With with the Federal Funds Rate at 2.5% – a 100 basis point climb in less than a year – real estate investors must adopt new strategies to find great deals in this tight economy.

These strategies include finding new lenders to partner with, exploring uncharted markets, and developing operational strategies to make deals work.

In this article, I’ll focus on how professional sponsors do all these things and more. Because instead of sitting on the sidelines, astute investors prepare new battle plans to face these changes head on. And some are excited about new opportunities in this new economy.

How do pro sponsors find lenders in a tight economy?

When the markets tighten, professional sponsors don’t stop growing their portfolios. If they can’t find deals with IRRs in the high teens, sponsors adjust their strategy to find the best deals possible. 

This presents a challenge of course. Not all lenders are comfortable funding projects with returns in this range. Especially after almost a decade of double-digit growth in real estate, underwriting practices must catch up to the current climate.

Therefore, sponsors must now look for lenders who are familiar with the types of projects they bring forth. In the multi-family space, buildings with less than 50 units require an investment plan that is completely different than a plan for buildings with 100 units or more.

In this market, professional sponsors know that tighter margins require a solid plan of action.

Where do pro sponsors find deals in a tight economy?

We’ve covered 18-hour cities in past articles, but it’s worth repeating here. That’s because 18- hour cities is all about the geography of jobs – a key metric that helps you find deals.

 

Geography of jobs explained

When jobs first expanded, the economies of the major cities (or gateway cities) were the ones that grew the fastest. These are places like DC, Boston, New York, San Francisco, Oakland, the Bay area. Gig-city economies like these were powered by tech jobs and as a result – saw meaningful employment growth, rent growth, and economic growth.

In other words, when you follow the jobs, you find large population groups of workers. And these types of migrations are a powerful force for any economy.  

Consider that this same population group and the jobs that attract it are now growing outside of these major cities. In secondary or tertiary cities like Reno, Boise, Orlando, Vegas, Tampa and Phoenix – we’re seeing knowledge workers create new lives in these new cities.

These are the people with disposable income who drive those economies further. They are the people who rent homes and fuel real estate development.

 

How to study a city’s “playbook”

The best advice on tracking locations comes from Jeff Adler – the VP of Yardi Matrix. He likes to study what he calls a city’s “playbook”.

This type of analysis puts the focus on the fundamental nature of how that city is changing. It looks at what precipitates a change in the fabric of a city. Is it education? A new industry? Or perhaps it’s driven by the combined effort of various parties.

 

Adler has identified 4 main components to consider when analyzing location:

 

  1. Public and private partnerships
  2. A friendly business environment
  3. Amenities
  4. A community environment

 

These 4 components attracts and retains talent, technology, and an educated workforce.

Seattle was driven by technology, but it wasn’t on purpose. It fell into it by the expansion of Amazon and the massive workforce this tech giant attracted. But other cities are creating their own “playbooks” to follow. And becoming intentional about what outcome they wish to create.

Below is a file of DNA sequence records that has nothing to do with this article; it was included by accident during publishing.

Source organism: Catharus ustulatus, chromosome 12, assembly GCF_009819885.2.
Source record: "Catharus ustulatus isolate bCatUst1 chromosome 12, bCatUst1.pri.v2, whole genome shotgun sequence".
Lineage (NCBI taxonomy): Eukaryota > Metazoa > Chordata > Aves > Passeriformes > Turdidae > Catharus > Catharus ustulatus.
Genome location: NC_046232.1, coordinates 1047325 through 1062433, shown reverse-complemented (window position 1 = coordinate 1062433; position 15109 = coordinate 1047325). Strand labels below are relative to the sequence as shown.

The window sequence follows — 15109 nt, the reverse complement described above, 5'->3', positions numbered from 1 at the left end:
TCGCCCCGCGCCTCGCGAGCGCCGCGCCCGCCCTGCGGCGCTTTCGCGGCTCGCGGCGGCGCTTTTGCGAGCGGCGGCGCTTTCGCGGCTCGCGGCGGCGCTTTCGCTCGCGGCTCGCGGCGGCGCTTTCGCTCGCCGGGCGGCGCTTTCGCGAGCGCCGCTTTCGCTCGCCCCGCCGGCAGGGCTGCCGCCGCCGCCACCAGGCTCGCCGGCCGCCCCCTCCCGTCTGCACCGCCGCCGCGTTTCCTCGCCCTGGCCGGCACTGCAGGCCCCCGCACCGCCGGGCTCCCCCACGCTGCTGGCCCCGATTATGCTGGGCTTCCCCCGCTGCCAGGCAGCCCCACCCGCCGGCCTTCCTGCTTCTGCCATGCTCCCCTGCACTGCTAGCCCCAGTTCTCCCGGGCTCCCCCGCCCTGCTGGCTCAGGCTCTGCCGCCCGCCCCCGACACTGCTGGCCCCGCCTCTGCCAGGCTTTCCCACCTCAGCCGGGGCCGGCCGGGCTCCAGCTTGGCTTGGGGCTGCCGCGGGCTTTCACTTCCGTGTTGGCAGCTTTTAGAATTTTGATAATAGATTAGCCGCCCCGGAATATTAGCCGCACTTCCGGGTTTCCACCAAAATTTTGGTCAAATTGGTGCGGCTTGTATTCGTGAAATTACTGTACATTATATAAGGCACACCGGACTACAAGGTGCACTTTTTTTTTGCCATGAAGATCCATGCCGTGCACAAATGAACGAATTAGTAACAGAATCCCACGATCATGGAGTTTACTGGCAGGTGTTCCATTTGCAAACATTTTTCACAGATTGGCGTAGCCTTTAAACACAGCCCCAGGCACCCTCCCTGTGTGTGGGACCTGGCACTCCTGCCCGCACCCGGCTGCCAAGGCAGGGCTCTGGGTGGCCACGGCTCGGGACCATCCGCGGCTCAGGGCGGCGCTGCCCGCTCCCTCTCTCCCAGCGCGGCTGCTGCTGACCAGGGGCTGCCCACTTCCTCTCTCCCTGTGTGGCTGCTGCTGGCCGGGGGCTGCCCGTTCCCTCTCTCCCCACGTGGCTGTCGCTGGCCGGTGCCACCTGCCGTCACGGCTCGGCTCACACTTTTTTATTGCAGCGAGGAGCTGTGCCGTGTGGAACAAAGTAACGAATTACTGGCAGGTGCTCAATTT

Phoenix – which was basically a low-cost, low-skill level market – is now transitioning. Same goes for Salt Lake, Indianapolis, Columbus, Ohio, Tampa, Orlando, Pittsburgh, Philly, Minneapolis and Kansas City.

In downtown Detroit, you’ll find an emerging group call the Green Shoots. Led by Dan Gilbert, you’d be surprised by the amount of money he’s put in to try to bring Detroit back from the brink. It’s still early stages, but there’s an example of a city undergoing major transition where the entry points are attractive to understand.

And it’s important to note that transitions can take a long time. It took Austin 30 or 40 years to put together all of the components, but in the last decade, Austin has become a boomtown.

 

The point is, investors always have a choice of entry point. How much risk you want to take versus how much return you want to look for in order to achieve your objective, is a personal choice. Which means, even in tight economies, IRRs in the high teens are possible in places where traditionally you wouldn’t venture.

Insider tip to predict an emerging market

Something to consider when finding real estate deals, is to pay attention to the plans of major companies in big cities. In a technology company, for example, when it’s time to broaden the employment base, ask yourself whether the company will grow their employment base in their home office or expand to a new area?

Recently, it was brought to my attention that Salesforce has capped the number of San Francisco employees they will have and is hiring all its new people in Indianapolis. That’s a big deal if you’re a real estate investor considering where to invest!

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It’s during these tight times that investors must remember the biggest advantage of real estate investing – it is perhaps the most creative investment tool out there. You can change asset type, location, and even sponsors who specialize in certain strategies.

There’s no reason to stop growing a well-diversified, profitable portfolio when the economy shifts. What’s needed is a level-up in education to understand where the opportunity lies.  

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